Judith began this divorce action in April 1986. The case was tried on January 8, 1987. The trial court found that the value of the business was $554,634. After deducting his debts, the net value of James's other property was $123,623, the value of Judith's property was $30,406, and the total marital estate was therefore $708,663.

The court began with the presumption that an equal property division is appropriate. It reasoned, however, that the property should be divided 60% to James and 40% to Judith because the marriage had lasted only about seven years, neither had brought much property to the marriage, and while Judith had been a contributing and dedicated housewife, she had very little part in developing the principal asset, Parrett Manufacturing. She did not contribute to the education, training or increased earning power of James. She is young, in good health and continues to work as a millworker at Weather Shield. Since maintenance as well as generous child support was awarded, in the court's view the division should favor James, "the genius and driving force behind the commencement of the business and its development and prosperity."

To effect that division, under which James would receive $425,198 and Judith would receive $283,465, the trial court assigned to James his other property having a net value of $77,436, and his corporate stock in Parrett Manufacturing valued at $554,634. The court assigned to Judith her other property valued at $30,406, leaving a balance due her which the court fixed at $253,000. The court ordered that the $253,000 cash award be paid in 51 monthly installments of $5,000, with no interest.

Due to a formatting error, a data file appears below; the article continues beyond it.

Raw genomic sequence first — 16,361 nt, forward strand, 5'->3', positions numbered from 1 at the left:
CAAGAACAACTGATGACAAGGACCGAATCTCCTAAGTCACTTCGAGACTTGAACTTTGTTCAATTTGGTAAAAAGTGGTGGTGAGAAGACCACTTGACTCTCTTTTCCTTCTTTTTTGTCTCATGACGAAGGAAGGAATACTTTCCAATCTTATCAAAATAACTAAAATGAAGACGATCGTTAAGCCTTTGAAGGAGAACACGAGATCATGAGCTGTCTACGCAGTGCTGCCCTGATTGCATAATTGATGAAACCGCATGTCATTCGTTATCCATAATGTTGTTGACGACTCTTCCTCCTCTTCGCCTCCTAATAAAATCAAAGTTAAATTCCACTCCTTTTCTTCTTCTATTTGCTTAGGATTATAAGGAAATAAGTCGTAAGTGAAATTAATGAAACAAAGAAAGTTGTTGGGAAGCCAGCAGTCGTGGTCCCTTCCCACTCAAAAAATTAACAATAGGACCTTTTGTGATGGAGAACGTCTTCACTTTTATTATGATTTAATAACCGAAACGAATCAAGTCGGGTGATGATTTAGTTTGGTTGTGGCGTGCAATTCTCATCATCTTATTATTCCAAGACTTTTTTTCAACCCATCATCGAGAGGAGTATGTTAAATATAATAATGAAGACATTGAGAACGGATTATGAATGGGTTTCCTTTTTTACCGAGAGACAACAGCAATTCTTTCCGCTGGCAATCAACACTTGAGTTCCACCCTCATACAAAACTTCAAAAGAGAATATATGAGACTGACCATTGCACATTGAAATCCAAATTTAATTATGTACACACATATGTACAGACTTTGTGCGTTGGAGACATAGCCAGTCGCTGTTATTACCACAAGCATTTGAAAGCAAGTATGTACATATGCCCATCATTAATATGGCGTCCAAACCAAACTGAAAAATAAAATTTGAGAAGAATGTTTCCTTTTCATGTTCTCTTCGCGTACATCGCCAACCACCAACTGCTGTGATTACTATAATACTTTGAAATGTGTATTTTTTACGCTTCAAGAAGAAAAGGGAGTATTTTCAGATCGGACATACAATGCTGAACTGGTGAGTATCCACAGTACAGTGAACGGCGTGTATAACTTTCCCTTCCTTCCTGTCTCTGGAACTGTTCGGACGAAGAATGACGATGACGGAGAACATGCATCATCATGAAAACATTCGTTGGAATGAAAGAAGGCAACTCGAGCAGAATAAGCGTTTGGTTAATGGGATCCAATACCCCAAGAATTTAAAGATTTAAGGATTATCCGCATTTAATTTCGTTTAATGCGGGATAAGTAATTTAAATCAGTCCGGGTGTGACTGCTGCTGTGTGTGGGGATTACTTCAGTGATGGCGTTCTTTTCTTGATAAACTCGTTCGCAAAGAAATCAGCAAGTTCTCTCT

The trial court found that the parties' monthly incomes and expenses were as set forth in their financial disclosure statements. Those statements show the following:

                                        James   Judith
                                      -------  -------
                Salary/Wages          $10,750  $ 1,510
                Rents                   5,800     None
                                      -------  -------
                Total                 $16,550  $ 1,510
                Monthly Deductions
                Fed. and State Taxes  $ 6,987    $ 430
                Insurance                           15
                                      -------  -------
                Net Take Home         $ 9,563  $ 1,065
                Expenses:               5,429    1,052
                                      -------  -------
                Net                   $ 4,134     $ 13